We had a choice to camp here for the night and make a gruelling 4 hours uphill climb to the finish point the next day or to continue.

We decided to go all the way.

But circumstances were not always on our side. When we arrived at an unnamed campsite with NOTHING at all, the horseman and guides wanted to camp here.

They were afraid it would get too windy and dangerous for the horse. Furthermore, there would be no food for them up at the top. Horses over humans, always.

And so, we camped at this empty campsite right by a single lady’s wooden hut. She was so happy to have visitors (and inflow of cash), and us, well we resigned to our fate.

campsite

It didn’t turn out too bad after all. We had a gorgeous view of the valley and river right in front of the tents and a clear view of the milky way. At one point we even saw Jupiter! And it turned yellow and pink for a short moment.

A group of middle-aged Peruvians joined us. Their tour package included foldable chairs, a huge tent for dining and best of all…. Wait for it… Portable hot water shower!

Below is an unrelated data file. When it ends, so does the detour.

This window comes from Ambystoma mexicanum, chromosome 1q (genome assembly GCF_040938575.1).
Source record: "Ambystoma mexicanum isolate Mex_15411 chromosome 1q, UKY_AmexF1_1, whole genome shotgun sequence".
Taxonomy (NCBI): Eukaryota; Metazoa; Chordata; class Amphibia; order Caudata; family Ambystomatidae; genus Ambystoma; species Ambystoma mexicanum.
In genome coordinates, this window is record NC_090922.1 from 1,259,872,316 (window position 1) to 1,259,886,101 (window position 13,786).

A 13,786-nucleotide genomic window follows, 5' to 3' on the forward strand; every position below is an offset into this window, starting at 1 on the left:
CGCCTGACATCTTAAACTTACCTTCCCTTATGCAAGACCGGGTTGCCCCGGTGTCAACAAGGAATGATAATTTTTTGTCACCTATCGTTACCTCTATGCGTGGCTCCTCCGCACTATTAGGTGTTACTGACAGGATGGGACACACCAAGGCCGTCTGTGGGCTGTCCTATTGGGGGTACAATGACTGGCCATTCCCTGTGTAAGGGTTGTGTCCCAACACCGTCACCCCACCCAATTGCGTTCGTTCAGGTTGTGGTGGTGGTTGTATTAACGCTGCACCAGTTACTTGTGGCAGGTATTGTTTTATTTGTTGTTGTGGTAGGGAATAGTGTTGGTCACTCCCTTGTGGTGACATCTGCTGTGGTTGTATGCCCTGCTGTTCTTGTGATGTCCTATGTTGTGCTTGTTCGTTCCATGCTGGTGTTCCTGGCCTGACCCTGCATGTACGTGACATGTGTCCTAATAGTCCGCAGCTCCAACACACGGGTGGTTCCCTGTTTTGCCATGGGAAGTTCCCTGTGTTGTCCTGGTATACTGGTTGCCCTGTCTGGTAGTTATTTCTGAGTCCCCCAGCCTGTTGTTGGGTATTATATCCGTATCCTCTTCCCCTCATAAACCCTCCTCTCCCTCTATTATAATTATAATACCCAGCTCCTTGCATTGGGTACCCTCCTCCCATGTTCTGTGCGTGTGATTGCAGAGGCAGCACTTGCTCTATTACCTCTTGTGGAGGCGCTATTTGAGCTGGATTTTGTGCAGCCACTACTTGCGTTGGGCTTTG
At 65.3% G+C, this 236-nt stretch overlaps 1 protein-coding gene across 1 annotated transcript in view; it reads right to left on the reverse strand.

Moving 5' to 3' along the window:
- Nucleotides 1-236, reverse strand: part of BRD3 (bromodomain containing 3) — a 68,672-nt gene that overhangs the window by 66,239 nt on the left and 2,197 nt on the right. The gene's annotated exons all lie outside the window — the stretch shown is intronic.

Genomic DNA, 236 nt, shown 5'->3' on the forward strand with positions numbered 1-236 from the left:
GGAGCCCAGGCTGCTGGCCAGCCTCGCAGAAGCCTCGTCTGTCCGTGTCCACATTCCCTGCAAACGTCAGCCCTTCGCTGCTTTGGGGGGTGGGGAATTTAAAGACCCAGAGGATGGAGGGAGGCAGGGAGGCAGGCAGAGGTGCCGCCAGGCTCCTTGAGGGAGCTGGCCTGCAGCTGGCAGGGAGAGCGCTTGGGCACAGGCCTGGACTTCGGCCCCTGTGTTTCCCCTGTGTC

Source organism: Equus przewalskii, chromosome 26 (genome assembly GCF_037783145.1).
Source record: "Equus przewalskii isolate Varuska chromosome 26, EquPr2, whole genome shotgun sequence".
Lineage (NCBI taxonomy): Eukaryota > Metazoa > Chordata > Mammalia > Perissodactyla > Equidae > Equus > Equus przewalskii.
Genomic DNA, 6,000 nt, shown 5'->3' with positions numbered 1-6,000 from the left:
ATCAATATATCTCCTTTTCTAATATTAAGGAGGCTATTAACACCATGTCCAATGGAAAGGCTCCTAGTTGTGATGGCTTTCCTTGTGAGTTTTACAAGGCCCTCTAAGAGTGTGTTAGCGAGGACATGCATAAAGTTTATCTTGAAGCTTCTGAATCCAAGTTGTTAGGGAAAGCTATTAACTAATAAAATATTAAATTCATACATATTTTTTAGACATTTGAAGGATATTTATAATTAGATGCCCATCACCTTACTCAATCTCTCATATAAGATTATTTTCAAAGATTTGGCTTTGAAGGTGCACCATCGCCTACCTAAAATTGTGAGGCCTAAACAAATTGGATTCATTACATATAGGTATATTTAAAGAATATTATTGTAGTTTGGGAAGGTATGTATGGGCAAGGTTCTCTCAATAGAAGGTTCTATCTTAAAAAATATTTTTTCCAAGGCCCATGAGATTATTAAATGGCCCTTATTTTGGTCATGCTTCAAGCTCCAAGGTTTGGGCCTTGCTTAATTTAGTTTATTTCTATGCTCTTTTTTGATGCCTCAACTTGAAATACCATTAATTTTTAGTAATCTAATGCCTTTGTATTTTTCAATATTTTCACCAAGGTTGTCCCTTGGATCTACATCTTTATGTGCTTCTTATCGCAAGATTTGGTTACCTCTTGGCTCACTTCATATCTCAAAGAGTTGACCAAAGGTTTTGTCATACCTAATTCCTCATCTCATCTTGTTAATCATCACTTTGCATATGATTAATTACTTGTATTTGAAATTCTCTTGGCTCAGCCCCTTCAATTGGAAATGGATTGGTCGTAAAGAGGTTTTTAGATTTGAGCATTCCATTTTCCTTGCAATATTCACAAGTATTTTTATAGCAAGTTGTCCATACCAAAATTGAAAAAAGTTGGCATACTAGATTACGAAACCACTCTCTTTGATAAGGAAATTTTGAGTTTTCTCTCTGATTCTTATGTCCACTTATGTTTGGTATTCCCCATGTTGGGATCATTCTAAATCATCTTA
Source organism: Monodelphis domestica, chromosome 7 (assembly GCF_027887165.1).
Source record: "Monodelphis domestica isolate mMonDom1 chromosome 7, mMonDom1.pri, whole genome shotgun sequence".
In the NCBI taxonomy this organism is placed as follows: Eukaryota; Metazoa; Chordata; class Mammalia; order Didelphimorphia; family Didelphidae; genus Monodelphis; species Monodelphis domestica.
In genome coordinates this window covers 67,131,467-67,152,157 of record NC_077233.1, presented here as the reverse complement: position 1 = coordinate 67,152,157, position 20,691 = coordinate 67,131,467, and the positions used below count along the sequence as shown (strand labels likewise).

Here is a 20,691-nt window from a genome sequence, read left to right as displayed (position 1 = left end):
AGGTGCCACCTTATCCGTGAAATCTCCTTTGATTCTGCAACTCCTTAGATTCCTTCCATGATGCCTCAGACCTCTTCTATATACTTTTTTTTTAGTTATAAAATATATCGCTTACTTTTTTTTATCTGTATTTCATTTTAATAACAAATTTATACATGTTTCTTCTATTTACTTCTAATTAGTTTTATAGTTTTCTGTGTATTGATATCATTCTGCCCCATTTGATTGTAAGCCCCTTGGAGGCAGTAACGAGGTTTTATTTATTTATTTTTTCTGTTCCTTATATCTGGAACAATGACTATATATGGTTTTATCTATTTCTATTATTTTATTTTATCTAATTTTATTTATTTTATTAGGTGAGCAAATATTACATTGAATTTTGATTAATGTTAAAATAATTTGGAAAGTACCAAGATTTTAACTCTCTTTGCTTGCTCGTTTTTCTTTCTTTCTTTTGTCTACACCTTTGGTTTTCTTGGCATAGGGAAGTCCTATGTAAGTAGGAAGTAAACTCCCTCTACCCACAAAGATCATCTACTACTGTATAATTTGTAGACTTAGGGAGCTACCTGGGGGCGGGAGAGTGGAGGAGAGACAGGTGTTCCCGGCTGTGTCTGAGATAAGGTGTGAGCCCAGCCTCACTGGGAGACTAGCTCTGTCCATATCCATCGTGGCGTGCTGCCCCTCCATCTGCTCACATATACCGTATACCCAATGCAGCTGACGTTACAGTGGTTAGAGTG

Yes! You read that right. Hot water shower! While we had nothing.

It is hard to explain but a helper would be outside of the shower-tent with what I thought to be an adjustable heater while an elderly helper would be fetching water for them. It was an amusing yet sad scene (for the elderly helper).

Of course, they paid much more than us.

Day 4: Unnamed Campsite – Capuliyoc – Cusco

This was the day I dreaded the most from day one. An uphill battle retracing our steps back to the trailhead. Each time I walked past a familiar milestone, the remaining trek was longer than I expected.